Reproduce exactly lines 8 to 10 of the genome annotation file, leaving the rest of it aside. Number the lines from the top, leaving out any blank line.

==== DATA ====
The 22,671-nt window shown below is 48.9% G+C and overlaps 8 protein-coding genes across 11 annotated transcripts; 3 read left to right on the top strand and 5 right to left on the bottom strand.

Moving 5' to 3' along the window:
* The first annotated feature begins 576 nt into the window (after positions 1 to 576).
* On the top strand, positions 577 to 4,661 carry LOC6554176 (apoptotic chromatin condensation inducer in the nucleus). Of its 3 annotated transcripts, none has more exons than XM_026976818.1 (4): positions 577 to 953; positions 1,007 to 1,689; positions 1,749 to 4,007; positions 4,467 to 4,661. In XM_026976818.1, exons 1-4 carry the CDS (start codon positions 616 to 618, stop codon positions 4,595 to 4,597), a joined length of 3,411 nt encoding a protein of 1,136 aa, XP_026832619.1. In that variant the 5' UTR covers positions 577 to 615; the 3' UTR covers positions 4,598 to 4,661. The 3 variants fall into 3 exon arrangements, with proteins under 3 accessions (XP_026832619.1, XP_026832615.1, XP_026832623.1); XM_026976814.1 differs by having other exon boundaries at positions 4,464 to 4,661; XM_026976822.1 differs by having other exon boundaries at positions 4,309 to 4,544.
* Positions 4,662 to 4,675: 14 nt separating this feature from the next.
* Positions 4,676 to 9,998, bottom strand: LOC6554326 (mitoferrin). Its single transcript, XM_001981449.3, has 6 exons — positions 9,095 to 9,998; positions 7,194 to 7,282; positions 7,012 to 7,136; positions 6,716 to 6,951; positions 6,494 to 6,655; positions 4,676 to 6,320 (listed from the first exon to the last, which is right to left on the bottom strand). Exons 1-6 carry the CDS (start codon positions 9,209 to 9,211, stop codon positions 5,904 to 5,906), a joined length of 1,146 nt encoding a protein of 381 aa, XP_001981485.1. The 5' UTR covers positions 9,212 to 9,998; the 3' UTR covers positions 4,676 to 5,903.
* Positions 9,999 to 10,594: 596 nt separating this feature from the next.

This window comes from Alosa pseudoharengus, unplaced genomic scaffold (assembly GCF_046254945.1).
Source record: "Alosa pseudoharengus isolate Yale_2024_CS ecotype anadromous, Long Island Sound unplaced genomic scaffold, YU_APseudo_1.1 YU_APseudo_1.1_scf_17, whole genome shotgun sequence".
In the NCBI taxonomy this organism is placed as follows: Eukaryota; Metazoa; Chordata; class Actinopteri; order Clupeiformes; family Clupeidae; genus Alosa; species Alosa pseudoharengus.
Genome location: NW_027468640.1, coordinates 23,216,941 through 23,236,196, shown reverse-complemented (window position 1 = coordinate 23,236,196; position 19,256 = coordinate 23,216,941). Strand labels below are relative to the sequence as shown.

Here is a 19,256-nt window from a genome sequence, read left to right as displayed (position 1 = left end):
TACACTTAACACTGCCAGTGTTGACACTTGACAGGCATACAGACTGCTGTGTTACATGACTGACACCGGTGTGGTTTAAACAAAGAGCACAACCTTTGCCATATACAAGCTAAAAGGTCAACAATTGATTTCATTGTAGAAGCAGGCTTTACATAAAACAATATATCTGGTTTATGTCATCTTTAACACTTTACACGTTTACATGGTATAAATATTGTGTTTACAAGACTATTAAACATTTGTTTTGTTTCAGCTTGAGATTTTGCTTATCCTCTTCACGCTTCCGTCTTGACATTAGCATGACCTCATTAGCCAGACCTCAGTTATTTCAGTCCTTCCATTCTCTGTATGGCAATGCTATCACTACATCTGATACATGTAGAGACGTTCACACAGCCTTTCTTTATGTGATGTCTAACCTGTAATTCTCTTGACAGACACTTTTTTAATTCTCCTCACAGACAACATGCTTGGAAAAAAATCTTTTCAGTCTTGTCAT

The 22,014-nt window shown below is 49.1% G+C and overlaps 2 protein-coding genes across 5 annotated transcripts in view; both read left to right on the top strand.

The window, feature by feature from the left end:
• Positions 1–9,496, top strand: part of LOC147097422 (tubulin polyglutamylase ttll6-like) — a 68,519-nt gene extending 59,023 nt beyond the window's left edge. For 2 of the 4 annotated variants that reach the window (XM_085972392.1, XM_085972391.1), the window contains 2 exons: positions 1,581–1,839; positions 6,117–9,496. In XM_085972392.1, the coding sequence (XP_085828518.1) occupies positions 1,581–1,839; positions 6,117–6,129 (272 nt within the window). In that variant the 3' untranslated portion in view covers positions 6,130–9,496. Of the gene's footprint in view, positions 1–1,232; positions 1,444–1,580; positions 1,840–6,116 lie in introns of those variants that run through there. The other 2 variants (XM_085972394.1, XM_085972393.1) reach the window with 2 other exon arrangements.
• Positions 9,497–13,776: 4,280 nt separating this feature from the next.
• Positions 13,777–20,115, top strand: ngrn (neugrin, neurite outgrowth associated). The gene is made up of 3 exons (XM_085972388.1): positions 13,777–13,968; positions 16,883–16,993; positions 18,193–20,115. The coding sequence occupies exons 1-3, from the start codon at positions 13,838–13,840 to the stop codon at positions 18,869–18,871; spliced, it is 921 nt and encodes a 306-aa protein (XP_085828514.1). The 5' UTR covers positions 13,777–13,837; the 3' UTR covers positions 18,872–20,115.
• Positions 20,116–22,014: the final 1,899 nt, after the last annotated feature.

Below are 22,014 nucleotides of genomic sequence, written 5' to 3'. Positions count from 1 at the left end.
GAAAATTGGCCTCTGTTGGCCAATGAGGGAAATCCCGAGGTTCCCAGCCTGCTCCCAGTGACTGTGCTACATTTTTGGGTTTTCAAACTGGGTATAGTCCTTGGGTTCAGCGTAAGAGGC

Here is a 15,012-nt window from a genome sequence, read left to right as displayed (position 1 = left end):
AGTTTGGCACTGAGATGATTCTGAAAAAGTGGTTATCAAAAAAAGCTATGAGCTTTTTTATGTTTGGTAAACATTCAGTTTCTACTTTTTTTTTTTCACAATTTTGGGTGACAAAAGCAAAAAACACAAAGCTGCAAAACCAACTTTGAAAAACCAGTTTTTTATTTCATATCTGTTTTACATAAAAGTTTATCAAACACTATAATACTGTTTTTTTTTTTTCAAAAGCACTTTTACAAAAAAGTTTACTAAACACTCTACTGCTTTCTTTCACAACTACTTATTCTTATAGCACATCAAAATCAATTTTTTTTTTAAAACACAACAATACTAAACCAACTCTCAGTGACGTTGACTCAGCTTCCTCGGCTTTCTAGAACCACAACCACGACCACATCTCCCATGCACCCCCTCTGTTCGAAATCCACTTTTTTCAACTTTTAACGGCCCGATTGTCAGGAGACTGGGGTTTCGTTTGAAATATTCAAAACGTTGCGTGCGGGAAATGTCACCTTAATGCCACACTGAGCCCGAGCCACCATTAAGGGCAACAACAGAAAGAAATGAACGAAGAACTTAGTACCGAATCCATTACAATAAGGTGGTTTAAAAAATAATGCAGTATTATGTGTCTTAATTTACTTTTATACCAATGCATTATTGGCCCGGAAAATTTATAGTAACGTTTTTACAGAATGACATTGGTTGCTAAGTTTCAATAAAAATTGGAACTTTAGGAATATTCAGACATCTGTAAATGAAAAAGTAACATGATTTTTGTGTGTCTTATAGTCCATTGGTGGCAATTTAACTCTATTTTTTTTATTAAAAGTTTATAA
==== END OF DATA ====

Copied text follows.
This window comes from Alosa pseudoharengus, unplaced genomic scaffold (assembly GCF_046254945.1).
Source record: "Alosa pseudoharengus isolate Yale_2024_CS ecotype anadromous, Long Island Sound unplaced genomic scaffold, YU_APseudo_1.1 YU_APseudo_1.1_scf_17, whole genome shotgun sequence".
In the NCBI taxonomy this organism is placed as follows: Eukaryota; Metazoa; Chordata; class Actinopteri; order Clupeiformes; family Clupeidae; genus Alosa; species Alosa pseudoharengus.